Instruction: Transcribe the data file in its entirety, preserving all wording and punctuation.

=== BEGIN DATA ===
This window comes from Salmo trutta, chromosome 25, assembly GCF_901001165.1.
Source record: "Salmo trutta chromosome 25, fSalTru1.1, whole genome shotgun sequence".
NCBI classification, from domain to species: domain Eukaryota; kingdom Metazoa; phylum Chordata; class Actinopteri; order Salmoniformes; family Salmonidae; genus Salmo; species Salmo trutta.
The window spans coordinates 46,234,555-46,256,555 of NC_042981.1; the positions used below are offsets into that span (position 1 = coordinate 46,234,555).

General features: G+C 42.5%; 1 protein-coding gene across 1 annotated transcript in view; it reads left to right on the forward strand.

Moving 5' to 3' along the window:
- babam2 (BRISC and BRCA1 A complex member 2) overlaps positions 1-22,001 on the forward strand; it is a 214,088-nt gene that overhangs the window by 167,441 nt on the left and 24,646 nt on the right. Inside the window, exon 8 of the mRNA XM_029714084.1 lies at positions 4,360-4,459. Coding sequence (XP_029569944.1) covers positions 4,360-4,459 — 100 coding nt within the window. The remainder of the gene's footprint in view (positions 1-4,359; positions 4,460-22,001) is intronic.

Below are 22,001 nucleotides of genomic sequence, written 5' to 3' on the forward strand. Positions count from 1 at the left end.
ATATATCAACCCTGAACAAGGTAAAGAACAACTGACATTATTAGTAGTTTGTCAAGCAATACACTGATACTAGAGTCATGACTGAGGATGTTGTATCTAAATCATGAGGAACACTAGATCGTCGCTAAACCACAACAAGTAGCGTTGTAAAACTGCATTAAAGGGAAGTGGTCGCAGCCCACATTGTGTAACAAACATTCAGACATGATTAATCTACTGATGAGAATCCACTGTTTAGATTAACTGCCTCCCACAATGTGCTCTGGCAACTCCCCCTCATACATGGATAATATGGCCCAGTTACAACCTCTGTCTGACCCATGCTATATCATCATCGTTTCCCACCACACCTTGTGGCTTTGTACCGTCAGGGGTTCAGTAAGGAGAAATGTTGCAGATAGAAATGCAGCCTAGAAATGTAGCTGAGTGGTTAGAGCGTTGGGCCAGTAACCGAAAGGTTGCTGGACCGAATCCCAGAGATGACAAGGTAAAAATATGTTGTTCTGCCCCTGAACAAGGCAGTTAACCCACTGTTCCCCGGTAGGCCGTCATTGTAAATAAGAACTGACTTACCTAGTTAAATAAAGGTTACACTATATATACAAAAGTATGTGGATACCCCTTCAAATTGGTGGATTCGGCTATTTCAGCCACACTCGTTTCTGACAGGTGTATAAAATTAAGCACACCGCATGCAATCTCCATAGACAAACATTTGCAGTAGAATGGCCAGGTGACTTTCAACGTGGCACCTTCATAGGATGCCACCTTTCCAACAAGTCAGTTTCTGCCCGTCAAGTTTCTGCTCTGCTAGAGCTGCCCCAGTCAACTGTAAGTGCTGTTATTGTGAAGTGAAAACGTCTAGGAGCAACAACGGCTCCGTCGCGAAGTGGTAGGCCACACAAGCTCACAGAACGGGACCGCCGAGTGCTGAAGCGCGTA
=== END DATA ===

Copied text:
This window comes from Salmo trutta, chromosome 25, assembly GCF_901001165.1.
Source record: "Salmo trutta chromosome 25, fSalTru1.1, whole genome shotgun sequence".
NCBI classification, from domain to species: domain Eukaryota; kingdom Metazoa; phylum Chordata; class Actinopteri; order Salmoniformes; family Salmonidae; genus Salmo; species Salmo trutta.
The window spans coordinates 46,234,555-46,256,555 of NC_042981.1; the positions used below are offsets into that span (position 1 = coordinate 46,234,555).

General features: G+C 42.5%; 1 protein-coding gene across 1 annotated transcript in view; it reads left to right on the forward strand.

Moving 5' to 3' along the window:
- babam2 (BRISC and BRCA1 A complex member 2) overlaps positions 1-22,001 on the forward strand; it is a 214,088-nt gene that overhangs the window by 167,441 nt on the left and 24,646 nt on the right. Inside the window, exon 8 of the mRNA XM_029714084.1 lies at positions 4,360-4,459. Coding sequence (XP_029569944.1) covers positions 4,360-4,459 — 100 coding nt within the window. The remainder of the gene's footprint in view (positions 1-4,359; positions 4,460-22,001) is intronic.

Below are 22,001 nucleotides of genomic sequence, written 5' to 3' on the forward strand. Positions count from 1 at the left end.
ATATATCAACCCTGAACAAGGTAAAGAACAACTGACATTATTAGTAGTTTGTCAAGCAATACACTGATACTAGAGTCATGACTGAGGATGTTGTATCTAAATCATGAGGAACACTAGATCGTCGCTAAACCACAACAAGTAGCGTTGTAAAACTGCATTAAAGGGAAGTGGTCGCAGCCCACATTGTGTAACAAACATTCAGACATGATTAATCTACTGATGAGAATCCACTGTTTAGATTAACTGCCTCCCACAATGTGCTCTGGCAACTCCCCCTCATACATGGATAATATGGCCCAGTTACAACCTCTGTCTGACCCATGCTATATCATCATCGTTTCCCACCACACCTTGTGGCTTTGTACCGTCAGGGGTTCAGTAAGGAGAAATGTTGCAGATAGAAATGCAGCCTAGAAATGTAGCTGAGTGGTTAGAGCGTTGGGCCAGTAACCGAAAGGTTGCTGGACCGAATCCCAGAGATGACAAGGTAAAAATATGTTGTTCTGCCCCTGAACAAGGCAGTTAACCCACTGTTCCCCGGTAGGCCGTCATTGTAAATAAGAACTGACTTACCTAGTTAAATAAAGGTTACACTATATATACAAAAGTATGTGGATACCCCTTCAAATTGGTGGATTCGGCTATTTCAGCCACACTCGTTTCTGACAGGTGTATAAAATTAAGCACACCGCATGCAATCTCCATAGACAAACATTTGCAGTAGAATGGCCAGGTGACTTTCAACGTGGCACCTTCATAGGATGCCACCTTTCCAACAAGTCAGTTTCTGCCCGTCAAGTTTCTGCTCTGCTAGAGCTGCCCCAGTCAACTGTAAGTGCTGTTATTGTGAAGTGAAAACGTCTAGGAGCAACAACGGCTCCGTCGCGAAGTGGTAGGCCACACAAGCTCACAGAACGGGACCGCCGAGTGCTGAAGCGCGTA